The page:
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Everybody hates HP

September 27, 2012: 1:01 PM ET

Why have investors abandoned HP? One reason: Too much focus on this little dinosaur called the personal computer.

The opinions expressed in this commentary are solely those of Paul R. La Monica. Other than Time Warner, the parent of CNNMoney, and Abbott Laboratories, La Monica does not own positions in any individual stocks.

When your stock is trading at just 4 times earnings estimates for the next year, you'd think that the share price couldn't get much lower -- but Hewlett-Packard (HPQ) is proving to be the ultimate value trap.

Even though HP appears to be ludicrously cheap, its shares continue plummeting. The stock is down 33.5% this year, making it by far the worst performer in the Dow Jones Industrial Average.

Adding insult to its numerous injuries, HP is on track to be one of the Dow's biggest losers for the third consecutive year. HP fell 40% last year, trailing only the losses of Alcoa (AA) and Bank of America (BAC). HP was the worst Dow 30 performer in 2010 as well, falling nearly 20%.

CEO Meg Whitman, who took over the top spot at HP last year after the brief and disastrous tenure of Leo Apotheker, will need to convince an increasingly skeptical Wall Street that the company can turn around its sagging fortunes.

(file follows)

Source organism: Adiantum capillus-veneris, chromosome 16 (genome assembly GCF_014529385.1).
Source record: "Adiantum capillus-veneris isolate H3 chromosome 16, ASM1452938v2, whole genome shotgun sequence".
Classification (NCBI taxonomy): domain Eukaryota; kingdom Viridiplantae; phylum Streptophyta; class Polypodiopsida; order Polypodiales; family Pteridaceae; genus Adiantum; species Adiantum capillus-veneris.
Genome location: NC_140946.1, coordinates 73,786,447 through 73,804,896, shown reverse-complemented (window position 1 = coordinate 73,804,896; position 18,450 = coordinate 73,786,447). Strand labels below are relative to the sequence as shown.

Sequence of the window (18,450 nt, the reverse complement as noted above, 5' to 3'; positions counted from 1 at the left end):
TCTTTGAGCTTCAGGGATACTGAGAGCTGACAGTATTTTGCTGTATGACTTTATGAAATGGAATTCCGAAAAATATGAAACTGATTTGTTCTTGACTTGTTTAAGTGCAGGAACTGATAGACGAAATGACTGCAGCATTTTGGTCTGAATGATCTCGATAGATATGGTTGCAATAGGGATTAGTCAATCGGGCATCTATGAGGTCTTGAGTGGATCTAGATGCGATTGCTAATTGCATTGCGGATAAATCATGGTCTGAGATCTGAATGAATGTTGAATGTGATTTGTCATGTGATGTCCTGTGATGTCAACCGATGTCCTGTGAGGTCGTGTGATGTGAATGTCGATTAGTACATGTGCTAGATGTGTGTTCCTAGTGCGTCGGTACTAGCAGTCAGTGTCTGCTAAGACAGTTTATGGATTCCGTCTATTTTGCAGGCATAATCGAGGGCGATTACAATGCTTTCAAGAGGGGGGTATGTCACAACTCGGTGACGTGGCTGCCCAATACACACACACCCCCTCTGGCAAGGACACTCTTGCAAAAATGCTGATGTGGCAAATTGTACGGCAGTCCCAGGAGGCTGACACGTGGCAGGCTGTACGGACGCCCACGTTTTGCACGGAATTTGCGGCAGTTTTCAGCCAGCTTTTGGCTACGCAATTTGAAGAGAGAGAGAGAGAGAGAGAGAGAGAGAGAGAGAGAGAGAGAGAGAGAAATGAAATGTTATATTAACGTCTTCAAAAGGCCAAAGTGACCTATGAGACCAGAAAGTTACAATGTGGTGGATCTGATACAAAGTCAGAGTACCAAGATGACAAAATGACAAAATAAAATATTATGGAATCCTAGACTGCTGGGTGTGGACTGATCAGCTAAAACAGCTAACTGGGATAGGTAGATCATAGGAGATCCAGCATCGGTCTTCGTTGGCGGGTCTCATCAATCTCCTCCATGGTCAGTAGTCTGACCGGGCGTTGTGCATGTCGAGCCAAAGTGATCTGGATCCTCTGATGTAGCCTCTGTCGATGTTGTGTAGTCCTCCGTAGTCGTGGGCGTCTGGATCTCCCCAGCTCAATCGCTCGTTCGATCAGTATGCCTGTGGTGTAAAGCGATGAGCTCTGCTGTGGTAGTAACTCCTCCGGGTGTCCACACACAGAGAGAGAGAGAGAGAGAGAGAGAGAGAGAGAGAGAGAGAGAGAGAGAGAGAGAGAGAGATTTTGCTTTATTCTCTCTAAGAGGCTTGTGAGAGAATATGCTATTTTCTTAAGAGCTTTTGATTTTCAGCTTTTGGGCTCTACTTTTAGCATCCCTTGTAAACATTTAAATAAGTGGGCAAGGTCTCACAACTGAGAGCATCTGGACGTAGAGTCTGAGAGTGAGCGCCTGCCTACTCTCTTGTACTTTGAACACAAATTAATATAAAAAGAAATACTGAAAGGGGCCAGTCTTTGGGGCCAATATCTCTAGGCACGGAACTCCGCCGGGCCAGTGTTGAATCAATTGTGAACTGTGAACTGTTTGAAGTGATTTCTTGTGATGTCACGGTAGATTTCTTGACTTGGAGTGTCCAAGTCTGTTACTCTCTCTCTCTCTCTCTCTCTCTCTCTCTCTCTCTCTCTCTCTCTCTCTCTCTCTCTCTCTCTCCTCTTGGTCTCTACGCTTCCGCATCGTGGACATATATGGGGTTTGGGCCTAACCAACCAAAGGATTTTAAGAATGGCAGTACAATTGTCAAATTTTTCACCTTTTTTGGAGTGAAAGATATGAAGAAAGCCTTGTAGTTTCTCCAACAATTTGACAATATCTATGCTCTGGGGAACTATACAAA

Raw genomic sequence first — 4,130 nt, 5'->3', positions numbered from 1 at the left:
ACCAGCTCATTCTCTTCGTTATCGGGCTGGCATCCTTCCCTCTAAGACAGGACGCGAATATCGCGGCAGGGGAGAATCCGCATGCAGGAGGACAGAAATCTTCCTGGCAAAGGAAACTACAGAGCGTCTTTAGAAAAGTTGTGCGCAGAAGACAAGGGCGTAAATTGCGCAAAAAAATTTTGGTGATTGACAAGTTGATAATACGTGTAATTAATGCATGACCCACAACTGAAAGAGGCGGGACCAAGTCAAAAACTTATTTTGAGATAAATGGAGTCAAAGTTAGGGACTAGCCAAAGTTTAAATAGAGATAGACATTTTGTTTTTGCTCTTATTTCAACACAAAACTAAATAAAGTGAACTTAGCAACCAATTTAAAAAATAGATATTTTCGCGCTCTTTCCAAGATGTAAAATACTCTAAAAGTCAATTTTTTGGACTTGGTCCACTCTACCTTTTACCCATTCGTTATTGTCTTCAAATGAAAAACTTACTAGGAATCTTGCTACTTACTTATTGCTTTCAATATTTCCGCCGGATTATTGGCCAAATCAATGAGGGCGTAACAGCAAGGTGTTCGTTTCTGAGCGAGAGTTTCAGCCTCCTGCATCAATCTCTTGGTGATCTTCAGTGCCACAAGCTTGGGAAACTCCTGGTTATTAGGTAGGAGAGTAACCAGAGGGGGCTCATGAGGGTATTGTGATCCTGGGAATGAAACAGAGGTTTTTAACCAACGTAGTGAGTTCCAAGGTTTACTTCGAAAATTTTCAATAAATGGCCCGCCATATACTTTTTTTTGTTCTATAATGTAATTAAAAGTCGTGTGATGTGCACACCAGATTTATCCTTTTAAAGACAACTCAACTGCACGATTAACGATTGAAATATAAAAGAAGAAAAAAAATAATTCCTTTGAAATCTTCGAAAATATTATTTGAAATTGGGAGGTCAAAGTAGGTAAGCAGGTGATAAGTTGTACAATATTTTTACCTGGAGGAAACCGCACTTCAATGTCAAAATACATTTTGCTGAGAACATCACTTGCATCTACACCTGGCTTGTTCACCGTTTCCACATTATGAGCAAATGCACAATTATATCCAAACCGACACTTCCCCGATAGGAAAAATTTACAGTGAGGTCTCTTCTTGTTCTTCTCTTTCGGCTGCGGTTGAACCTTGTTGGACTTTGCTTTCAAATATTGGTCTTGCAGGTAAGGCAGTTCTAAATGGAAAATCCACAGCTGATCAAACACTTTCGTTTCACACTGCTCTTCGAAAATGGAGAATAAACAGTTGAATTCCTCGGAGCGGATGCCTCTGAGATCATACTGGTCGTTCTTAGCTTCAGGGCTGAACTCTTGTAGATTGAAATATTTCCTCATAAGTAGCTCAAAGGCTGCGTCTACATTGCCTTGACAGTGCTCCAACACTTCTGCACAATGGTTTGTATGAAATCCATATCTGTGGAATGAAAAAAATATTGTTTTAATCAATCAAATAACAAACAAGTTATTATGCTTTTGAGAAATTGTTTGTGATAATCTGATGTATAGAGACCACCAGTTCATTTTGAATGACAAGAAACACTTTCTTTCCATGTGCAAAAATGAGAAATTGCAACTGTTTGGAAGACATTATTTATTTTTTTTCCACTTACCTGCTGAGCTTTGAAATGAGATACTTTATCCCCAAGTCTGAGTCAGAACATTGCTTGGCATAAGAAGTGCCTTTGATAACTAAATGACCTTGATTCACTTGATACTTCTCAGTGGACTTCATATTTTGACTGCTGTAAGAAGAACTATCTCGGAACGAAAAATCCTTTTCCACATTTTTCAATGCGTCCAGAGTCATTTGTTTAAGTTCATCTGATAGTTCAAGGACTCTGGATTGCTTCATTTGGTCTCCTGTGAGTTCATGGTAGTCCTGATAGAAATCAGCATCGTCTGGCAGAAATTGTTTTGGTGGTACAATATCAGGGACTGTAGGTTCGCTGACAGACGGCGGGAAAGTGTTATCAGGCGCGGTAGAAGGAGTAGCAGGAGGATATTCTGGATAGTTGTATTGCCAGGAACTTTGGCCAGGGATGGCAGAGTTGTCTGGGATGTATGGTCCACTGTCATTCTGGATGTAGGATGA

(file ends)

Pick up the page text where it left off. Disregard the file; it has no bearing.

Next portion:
HP has a critical analyst meeting next Wednesday. Unless the struggling imaging and computer giant announces that it has found a new revenue stream by running the printing presses for the Federal Reserve's QE3 program (huge upside!), investors are likely to be disappointed.

HP, like its top rival Dell (DELL), is stuck in a business whose best days are probably behind it. HP didn't embrace the mobile revolution and it is paying the price. You only need to look at the stock prices of Apple (AAPL) and Android developer Google (GOOG), both of which have recently hit all-time highs, to know that consumers and corporations are increasingly ditching desktops and notebooks for smaller smartphones and tablets.

In a recent interview on the Fox Business Network, Whitman said that HP needed to offer a smartphone. Trouble is, HP already tried that -- and it was a colossal failure. HP acquired mobile device maker Palm in 2010 for $1.2 billion. After heavily promoting a new Veer smartphone (remember those TV ads with boxing champion Manny Pacquiao?) HP essentially shut Palm down and pulled the plug on its phone and tablet business.

Why should investors have any faith that another attempt at the mobile market will be more successful? (Maybe HP can work on developing a better maps app for Apple's iOS6 instead.)

To me, it's pretty telling that Microsoft (MSFT) decided it needed to enter the market with its own tablet, the soon-to-be-released Surface, instead of relying on its usual hardware partners like HP and Dell to come up with the gadgets that would work best with Microsoft's upcoming Windows 8 operating system.

Related: Fortune's Most Powerful Women: Meg Whitman and more Queen Bees